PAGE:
Today in Fear the Sword’s season hiatus player review series: Darius Garland. Follow the whole series here.
When the Cavs drafted point guard Darius Garland fifth-overall in the 2019 NBA Draft, it was a bit of a head scratcher. The pick itself made sense, the Cavs went with the best player available at the selection. But, in terms of fit, it seemed counterproductive with the team selected Collin Sexton, a point guard, only a year before.
A popular notion to squash these concerns was that Cleveland were emulating teams like Portland with Damian Lillard and C.J. McCollum or Toronto with Kyle Lowry and Fred VanVleet. Granted, these were lofty aspirations and the best-possible outcome for the Garland-Sexton tandem at the time but it did make sense.
With a season for the tandem now completed for the time being, how did it go for each player individually? Sexton had a stellar sophomore campaign with averages of 20.8 points on 47.2% shooting to go with 3.1 rebounds and 3.0 assists. Garland, meanwhile, was fairly lackluster averaging 12.3 points on 40.1% shooting along with 1.9 rebounds and 3.9 assists.
For the duo combined, it was also fairly underwhelming. It became clear that there is serious positional overlap between Garland and Sexton on offense and things were in a better rhythm when they were separated. Defensively, meanwhile, it was a disaster due to both players being undersized. With this experiment being a failure at launch, it just leaves more questions than answers.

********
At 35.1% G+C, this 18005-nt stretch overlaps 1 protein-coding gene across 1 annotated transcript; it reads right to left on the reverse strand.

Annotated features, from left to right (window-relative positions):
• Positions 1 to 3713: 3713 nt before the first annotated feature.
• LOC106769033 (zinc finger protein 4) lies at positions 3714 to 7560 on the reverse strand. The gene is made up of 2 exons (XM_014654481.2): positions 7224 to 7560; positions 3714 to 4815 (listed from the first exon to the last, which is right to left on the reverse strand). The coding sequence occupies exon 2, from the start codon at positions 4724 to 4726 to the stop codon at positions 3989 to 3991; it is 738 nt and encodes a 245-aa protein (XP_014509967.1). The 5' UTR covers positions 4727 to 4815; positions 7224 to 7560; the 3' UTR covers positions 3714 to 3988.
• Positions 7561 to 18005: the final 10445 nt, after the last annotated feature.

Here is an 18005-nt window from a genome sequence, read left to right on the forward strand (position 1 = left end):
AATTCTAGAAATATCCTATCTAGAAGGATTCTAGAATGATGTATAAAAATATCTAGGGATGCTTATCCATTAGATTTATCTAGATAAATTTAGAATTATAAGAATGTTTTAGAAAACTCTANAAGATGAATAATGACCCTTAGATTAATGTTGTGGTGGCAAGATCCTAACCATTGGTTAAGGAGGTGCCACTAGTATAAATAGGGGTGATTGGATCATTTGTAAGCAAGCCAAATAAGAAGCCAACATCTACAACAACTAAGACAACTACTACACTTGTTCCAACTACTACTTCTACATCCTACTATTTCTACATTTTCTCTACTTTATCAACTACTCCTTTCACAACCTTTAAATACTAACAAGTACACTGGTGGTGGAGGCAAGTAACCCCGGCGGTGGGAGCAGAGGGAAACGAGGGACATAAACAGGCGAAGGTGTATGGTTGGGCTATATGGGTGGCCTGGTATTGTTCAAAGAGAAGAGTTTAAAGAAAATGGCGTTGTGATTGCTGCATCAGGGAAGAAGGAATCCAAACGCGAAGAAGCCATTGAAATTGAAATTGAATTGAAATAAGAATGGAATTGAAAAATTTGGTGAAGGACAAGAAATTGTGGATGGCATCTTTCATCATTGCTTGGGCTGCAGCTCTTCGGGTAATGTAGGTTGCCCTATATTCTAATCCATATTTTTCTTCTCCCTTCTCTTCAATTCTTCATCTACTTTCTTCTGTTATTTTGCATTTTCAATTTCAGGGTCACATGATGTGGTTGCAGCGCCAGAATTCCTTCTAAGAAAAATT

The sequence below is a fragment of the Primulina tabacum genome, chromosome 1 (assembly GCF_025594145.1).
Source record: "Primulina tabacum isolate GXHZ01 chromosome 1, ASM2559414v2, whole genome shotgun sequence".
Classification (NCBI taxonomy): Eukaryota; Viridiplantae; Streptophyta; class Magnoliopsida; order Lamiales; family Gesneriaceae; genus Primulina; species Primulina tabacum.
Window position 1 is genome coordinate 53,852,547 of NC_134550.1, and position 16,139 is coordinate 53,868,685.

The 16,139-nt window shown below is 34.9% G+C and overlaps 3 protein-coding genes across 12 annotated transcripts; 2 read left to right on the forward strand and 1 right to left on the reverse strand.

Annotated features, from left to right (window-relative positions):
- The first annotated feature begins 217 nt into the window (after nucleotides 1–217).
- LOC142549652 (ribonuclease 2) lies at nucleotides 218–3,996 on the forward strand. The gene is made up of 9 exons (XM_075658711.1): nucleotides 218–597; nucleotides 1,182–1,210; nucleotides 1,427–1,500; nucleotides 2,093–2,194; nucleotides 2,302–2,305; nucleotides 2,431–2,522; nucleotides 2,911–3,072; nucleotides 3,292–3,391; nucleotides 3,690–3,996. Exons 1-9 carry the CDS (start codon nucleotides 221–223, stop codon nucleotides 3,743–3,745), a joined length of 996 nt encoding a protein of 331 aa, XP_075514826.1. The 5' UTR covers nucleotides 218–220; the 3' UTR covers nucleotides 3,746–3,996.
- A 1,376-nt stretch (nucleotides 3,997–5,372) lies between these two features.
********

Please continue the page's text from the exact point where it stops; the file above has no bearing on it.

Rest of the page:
The biggest one being who exactly should be Cleveland’s lead guard of the future? Sure, Sexton was strong statistically but his playstyle still caters more towards being a sixth-man long term. That then leaves Garland, who had a fairly mediocre campaign. If you were to base it upon this season, Garland doesn’t inspire much confidence as the Cavs’ primary facilitator going forward. But, you shouldn’t sell the ship on Garland based on his production. There’s some context that needs to be shared to show why he was so underwhelming this season.
The biggest being that he’s essentially a high schooler learning to play with grown men. Garland only appeared in five contests at Vanderbilt, with the only major opponent being Kevin Porter Jr and his USC squad. When Garland came to Cleveland, he was starting at a point further behind his teammates and was largely playing catch-up. There were times he showed potential that made the Cavs fall in love with him but injuries played a part in preventing Garland from building upon that momentum.
So, for now, the future is uncertain on how Garland will end up as a player. First, the Cavs need to break up the Garland-Sexton tandem to allow both to properly develop and flourish as well. But, that’s a story for another day. Garland has all the talent and potential to become the Cavs point guard of the future, he just needs to build upon it by getting healthy and staying in NBA-quality shape.